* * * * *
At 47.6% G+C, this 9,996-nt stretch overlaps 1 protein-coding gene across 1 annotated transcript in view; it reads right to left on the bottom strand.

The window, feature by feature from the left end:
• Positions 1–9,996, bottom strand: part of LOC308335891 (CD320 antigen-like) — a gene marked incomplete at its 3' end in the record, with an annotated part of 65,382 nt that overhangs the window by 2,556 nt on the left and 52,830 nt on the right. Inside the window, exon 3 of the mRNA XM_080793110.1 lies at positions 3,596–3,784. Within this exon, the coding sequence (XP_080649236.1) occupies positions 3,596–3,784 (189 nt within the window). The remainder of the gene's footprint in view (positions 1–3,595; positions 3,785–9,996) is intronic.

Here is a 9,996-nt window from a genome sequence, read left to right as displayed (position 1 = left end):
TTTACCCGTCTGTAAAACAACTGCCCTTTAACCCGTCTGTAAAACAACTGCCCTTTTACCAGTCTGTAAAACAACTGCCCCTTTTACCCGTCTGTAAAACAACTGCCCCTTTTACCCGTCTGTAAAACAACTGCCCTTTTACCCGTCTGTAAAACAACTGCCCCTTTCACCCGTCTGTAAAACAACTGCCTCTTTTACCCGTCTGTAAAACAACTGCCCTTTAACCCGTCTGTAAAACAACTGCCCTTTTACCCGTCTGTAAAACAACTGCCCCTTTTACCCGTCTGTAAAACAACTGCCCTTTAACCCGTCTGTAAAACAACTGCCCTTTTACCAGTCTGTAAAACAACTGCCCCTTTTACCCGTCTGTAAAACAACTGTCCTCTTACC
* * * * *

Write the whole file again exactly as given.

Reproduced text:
At 47.6% G+C, this 9,996-nt stretch overlaps 1 protein-coding gene across 1 annotated transcript in view; it reads right to left on the bottom strand.

The window, feature by feature from the left end:
• Positions 1–9,996, bottom strand: part of LOC308335891 (CD320 antigen-like) — a gene marked incomplete at its 3' end in the record, with an annotated part of 65,382 nt that overhangs the window by 2,556 nt on the left and 52,830 nt on the right. Inside the window, exon 3 of the mRNA XM_080793110.1 lies at positions 3,596–3,784. Within this exon, the coding sequence (XP_080649236.1) occupies positions 3,596–3,784 (189 nt within the window). The remainder of the gene's footprint in view (positions 1–3,595; positions 3,785–9,996) is intronic.

Here is a 9,996-nt window from a genome sequence, read left to right as displayed (position 1 = left end):
TTTACCCGTCTGTAAAACAACTGCCCTTTAACCCGTCTGTAAAACAACTGCCCTTTTACCAGTCTGTAAAACAACTGCCCCTTTTACCCGTCTGTAAAACAACTGCCCCTTTTACCCGTCTGTAAAACAACTGCCCTTTTACCCGTCTGTAAAACAACTGCCCCTTTCACCCGTCTGTAAAACAACTGCCTCTTTTACCCGTCTGTAAAACAACTGCCCTTTAACCCGTCTGTAAAACAACTGCCCTTTTACCCGTCTGTAAAACAACTGCCCCTTTTACCCGTCTGTAAAACAACTGCCCTTTAACCCGTCTGTAAAACAACTGCCCTTTTACCAGTCTGTAAAACAACTGCCCCTTTTACCCGTCTGTAAAACAACTGTCCTCTTACC